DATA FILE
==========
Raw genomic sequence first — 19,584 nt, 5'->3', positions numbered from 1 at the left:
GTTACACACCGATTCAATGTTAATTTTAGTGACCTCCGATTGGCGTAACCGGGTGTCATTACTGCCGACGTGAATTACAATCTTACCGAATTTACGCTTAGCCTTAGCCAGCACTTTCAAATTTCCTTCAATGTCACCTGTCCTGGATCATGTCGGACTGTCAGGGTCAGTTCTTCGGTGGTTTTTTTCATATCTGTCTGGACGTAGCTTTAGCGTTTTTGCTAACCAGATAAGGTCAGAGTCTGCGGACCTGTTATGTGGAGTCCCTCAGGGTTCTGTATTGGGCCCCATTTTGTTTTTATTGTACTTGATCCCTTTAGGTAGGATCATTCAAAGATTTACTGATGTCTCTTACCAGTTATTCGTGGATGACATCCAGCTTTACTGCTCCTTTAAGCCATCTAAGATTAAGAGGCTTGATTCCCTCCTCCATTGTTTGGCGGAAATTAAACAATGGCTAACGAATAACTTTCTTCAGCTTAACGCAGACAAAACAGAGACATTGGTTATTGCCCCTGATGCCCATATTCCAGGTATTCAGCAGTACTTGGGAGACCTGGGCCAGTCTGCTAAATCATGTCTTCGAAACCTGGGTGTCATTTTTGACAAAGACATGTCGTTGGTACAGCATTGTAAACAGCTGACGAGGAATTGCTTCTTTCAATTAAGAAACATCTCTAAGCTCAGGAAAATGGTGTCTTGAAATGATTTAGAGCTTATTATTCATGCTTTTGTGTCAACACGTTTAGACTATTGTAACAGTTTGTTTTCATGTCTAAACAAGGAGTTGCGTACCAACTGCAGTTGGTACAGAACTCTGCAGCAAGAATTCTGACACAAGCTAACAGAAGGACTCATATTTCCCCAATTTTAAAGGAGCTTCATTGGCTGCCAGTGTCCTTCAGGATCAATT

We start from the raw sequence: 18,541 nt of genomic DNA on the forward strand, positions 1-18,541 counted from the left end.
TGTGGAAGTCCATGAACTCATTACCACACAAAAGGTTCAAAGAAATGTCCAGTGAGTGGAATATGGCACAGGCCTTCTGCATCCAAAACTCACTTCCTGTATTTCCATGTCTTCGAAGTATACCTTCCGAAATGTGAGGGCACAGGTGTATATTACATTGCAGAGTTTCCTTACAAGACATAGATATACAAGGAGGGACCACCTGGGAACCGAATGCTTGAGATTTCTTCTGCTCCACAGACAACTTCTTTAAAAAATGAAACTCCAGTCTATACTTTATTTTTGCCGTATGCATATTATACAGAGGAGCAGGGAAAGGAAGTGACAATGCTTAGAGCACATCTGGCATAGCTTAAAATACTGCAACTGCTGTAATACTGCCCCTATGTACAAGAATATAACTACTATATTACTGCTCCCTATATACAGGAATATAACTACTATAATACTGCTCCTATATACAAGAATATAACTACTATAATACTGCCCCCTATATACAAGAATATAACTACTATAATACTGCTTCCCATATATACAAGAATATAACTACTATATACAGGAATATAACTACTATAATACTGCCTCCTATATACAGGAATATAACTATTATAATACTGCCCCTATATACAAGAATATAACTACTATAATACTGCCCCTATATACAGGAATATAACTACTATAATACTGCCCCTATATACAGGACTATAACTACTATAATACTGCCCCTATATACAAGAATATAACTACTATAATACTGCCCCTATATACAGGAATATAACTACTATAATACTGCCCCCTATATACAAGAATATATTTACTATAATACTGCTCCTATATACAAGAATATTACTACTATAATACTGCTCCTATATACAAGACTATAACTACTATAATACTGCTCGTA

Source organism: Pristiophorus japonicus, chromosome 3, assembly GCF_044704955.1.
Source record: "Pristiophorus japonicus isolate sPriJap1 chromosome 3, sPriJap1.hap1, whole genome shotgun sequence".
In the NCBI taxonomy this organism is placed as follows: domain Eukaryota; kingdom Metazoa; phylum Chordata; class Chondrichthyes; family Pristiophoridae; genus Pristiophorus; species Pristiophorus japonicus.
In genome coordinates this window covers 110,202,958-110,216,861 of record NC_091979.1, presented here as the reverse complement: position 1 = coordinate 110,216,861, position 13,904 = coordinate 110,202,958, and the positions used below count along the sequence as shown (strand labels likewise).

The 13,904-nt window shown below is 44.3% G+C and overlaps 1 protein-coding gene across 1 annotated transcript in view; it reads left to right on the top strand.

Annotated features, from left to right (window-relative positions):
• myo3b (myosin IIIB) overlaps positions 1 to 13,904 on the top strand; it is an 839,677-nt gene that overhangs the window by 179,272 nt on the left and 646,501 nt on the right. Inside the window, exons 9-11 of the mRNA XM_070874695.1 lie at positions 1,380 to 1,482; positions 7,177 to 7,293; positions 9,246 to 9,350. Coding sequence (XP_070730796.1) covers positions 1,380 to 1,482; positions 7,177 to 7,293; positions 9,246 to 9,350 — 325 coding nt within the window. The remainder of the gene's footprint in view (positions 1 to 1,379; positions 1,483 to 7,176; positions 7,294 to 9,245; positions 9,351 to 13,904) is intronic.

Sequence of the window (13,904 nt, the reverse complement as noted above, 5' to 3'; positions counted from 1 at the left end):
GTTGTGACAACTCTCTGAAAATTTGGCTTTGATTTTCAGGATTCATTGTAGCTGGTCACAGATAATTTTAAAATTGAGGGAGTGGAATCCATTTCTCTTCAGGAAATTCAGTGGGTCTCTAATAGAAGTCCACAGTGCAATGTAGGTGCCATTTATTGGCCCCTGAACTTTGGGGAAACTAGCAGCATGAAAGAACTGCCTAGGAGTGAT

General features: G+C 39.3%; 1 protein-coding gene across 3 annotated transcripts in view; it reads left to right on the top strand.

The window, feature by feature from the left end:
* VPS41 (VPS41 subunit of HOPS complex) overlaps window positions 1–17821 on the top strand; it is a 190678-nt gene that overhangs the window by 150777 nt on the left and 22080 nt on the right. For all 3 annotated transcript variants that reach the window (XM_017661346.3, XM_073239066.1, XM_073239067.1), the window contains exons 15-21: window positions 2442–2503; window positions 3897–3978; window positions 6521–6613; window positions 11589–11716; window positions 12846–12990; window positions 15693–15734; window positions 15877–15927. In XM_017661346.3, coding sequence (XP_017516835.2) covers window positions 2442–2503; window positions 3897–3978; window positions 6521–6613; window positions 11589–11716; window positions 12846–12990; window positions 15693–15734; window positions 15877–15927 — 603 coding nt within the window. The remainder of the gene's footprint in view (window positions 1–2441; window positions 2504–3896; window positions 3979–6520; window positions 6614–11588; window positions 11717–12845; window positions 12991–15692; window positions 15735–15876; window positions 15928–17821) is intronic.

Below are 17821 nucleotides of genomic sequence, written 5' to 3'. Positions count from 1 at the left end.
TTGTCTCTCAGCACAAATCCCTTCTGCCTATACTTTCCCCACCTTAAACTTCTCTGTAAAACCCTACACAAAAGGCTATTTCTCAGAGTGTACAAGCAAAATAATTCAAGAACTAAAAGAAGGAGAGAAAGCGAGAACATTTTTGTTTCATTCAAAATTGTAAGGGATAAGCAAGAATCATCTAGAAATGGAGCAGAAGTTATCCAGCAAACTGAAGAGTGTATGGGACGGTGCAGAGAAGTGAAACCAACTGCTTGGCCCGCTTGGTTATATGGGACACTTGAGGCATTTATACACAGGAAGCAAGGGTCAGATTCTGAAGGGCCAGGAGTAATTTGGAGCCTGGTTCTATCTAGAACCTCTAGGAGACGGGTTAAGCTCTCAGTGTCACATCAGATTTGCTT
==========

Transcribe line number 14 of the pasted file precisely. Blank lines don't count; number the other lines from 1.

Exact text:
General features: G+C 39.3%; 1 protein-coding gene across 3 annotated transcripts in view; it reads left to right on the top strand.